Based on this and your previous post, I would recommend Elixir in Action. There is a forum discount code. From where you are starting, this book provides an excellent exposition of Elixir and how the language fits into the Erlang ecosystem.
The prag prog book is more of a “step by step” book. Elixir in action progresses faster (doesn’t spend as much time exploring more basic aspects). Both are good and having both won’t necessarily lead to a lot of duplication. Note I have only read the 1st version of Elixir in action: I learned a lot, but at this stage it’s getting quite dated (i.e. buy the 2nd edition, not the 1st).
Another excellent (free!) resource is learnyousomeerlang.com. Although it’s about Erlang, it spends a lot of time covering “thinking in OTP” etc. which transfers nearly directly into Elixir.
Based on your experience and requests, I would recommend the first one as its style is closer to what you’re looking for.
Being new to Elixir myself, I’ve spent some time to write a series on creating a process pool manager in Elixir (as well as some small coding patterns in Elixir). You might find them helpful: http://davidsulc.com/blog/category/elixir/
I would recommend Functional Web Development with Elixir, OTP and Phoenix.
By the time you get to the OTP parts you will have enough of a background in Elixir.
This book covers building an app domain model first then adding remote access then a User Interface (which eventually is left as an exercise for the user to complete).
This is not a deep dive into either OTP or Phoenix.
Given all the parameters I firmly point you in the direction of Elixir in Action 2e. It moves at a brisk pace while treating it as a BEAM language (rather than as a FP Ruby knockoff), gets into process thinking while sprinkling in a little bit of OTP.
Simon Thompson is one of the key people (pulling in people like Francesco Cesarini, Joe Armstrong, etc.) behind the University of Kent content - he teaches Haskell and Erlang and is the Author of Haskell: the Craft of Functional Programming and coauthor of Erlang Programming. For my overview of the Universty of Kent MOOCs see (Part 1) and (Part 2).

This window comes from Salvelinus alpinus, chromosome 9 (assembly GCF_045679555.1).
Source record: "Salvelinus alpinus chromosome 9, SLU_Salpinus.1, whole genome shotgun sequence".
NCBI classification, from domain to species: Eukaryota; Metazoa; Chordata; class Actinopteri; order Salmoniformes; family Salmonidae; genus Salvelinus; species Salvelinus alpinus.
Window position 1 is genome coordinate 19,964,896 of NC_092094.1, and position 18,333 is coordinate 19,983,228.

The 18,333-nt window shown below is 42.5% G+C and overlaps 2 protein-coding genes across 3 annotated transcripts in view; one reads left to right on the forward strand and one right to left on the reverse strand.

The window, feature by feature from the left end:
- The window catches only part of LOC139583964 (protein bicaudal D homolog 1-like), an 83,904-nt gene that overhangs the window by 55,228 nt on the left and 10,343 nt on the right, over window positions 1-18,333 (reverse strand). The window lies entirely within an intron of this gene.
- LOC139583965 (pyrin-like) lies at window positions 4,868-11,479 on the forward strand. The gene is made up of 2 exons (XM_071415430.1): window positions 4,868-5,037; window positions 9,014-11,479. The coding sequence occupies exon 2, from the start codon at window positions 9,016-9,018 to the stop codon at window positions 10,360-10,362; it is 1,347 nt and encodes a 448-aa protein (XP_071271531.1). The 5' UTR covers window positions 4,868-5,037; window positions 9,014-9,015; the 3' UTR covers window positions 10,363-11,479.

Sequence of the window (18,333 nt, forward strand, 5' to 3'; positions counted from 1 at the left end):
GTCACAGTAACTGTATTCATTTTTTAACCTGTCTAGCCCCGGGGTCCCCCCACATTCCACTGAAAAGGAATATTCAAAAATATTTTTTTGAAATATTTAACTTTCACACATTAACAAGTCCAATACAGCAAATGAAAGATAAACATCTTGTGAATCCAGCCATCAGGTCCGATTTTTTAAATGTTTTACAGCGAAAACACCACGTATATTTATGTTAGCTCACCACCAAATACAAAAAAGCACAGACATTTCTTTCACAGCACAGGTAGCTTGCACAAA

Reading books requires an investment of money, time and effort, but it pays back tenfold in my experience. Investing in good books will save you so much time and frustration down the road that you will earn your money back within a few months on your first serious project, even if you purchase and read all of the available Elixir-related books. It’s time and money well-spent.
Also, frankly speaking, a programmer who lacks the patience to read a few books will probably have a rocky road ahead, because programming (knowledge work) inherently involves a lot of reading. In my opinion, reading just comes with the job of being an effective programmer.
Thank you all for your kind suggestions and comments !
After reading through this discussion I went ahead I bought Elixir in action, 2nd edition. I already started and am powering through the first chapter which has a lovely discussion about Erlang and the BEAM vm.
All good things thus far !
Widely recommended in Erlang talks as an excellent read for Erlang / Elixir programmers:
Principles of Protocol Design
I agree. But until I become Doctor Strange and somehow gain the power to manipulate time at my will ( and the power to have a very sexy beard ), I need a strategy to use the little time I have as efficiently as possible, as I am sure we all need.
Thus, for now, I will focus my all the attention I have int this book. Once that is done however, I will wait some time and play with all the concepts I have learned to make sure they are cemented somehow decently and then I will move to my next book or course or ( insert self improvement strategy here )…
This is a cycle I go through. I never really stop learning. I believe as a programmer I can’t. But this is a story for another time.